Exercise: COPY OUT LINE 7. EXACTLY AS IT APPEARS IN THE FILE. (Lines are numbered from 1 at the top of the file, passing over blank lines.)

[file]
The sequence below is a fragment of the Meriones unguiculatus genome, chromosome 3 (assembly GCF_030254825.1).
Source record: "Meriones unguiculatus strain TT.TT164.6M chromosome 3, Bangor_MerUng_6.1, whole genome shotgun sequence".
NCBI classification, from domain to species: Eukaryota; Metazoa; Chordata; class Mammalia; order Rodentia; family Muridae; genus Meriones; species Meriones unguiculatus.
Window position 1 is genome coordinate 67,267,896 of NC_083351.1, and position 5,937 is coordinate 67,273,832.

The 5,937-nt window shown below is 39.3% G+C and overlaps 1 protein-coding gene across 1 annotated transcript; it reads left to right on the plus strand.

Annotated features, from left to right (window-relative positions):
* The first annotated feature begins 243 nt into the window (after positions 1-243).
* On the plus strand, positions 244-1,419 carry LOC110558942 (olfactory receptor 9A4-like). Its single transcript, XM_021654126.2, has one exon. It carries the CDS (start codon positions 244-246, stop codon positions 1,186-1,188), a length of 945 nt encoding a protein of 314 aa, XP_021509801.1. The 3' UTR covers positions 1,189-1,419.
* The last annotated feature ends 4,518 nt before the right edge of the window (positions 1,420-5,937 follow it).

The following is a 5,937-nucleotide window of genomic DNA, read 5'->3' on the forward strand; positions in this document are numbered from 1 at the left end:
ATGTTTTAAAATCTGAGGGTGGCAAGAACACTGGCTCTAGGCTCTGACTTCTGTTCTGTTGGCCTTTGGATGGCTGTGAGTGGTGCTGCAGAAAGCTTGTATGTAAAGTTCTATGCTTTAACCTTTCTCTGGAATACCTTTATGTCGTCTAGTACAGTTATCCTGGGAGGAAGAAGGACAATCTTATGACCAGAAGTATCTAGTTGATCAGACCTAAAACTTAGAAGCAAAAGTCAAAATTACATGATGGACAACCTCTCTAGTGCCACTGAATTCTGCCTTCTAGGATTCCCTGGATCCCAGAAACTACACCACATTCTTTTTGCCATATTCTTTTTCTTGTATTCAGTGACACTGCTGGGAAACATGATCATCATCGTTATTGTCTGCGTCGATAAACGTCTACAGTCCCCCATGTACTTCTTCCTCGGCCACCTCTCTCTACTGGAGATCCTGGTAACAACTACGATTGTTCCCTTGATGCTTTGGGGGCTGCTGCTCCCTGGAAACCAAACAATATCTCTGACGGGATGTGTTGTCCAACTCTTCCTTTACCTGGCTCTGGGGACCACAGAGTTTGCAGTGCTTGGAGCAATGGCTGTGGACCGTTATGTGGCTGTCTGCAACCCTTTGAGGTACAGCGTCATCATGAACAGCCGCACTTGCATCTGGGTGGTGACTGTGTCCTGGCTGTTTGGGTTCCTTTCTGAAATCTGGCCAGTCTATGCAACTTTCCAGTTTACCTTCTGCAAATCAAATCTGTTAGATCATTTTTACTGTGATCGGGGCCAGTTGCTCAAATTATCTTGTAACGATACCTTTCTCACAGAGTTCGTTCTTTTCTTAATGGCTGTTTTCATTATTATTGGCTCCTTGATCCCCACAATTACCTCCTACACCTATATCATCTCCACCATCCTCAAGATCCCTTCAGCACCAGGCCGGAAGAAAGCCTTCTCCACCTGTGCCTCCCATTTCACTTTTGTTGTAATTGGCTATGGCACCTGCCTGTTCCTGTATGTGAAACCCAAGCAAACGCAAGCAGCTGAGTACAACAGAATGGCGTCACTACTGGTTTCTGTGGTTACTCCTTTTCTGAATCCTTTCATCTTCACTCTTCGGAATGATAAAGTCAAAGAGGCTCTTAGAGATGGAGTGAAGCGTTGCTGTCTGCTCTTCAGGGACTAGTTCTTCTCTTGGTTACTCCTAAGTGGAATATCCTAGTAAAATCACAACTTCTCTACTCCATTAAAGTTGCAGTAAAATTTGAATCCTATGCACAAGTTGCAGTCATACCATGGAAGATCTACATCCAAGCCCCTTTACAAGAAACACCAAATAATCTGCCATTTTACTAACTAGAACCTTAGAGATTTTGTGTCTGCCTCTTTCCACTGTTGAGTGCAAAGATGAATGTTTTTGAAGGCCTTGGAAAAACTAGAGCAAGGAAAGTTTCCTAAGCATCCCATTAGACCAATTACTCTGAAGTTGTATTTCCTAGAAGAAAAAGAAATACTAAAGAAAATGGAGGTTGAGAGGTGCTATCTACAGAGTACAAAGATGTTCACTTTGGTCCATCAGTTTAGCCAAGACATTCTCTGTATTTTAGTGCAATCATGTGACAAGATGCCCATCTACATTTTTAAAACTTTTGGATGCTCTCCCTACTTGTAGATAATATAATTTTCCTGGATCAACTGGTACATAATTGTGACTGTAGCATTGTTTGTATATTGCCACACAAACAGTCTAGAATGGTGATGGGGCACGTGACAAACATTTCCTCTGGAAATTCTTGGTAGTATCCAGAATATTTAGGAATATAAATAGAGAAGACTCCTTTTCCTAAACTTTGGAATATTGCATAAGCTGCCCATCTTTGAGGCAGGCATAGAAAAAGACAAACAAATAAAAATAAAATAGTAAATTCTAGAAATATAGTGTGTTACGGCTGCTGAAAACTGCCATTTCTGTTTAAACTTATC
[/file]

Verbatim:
* The first annotated feature begins 243 nt into the window (after positions 1-243).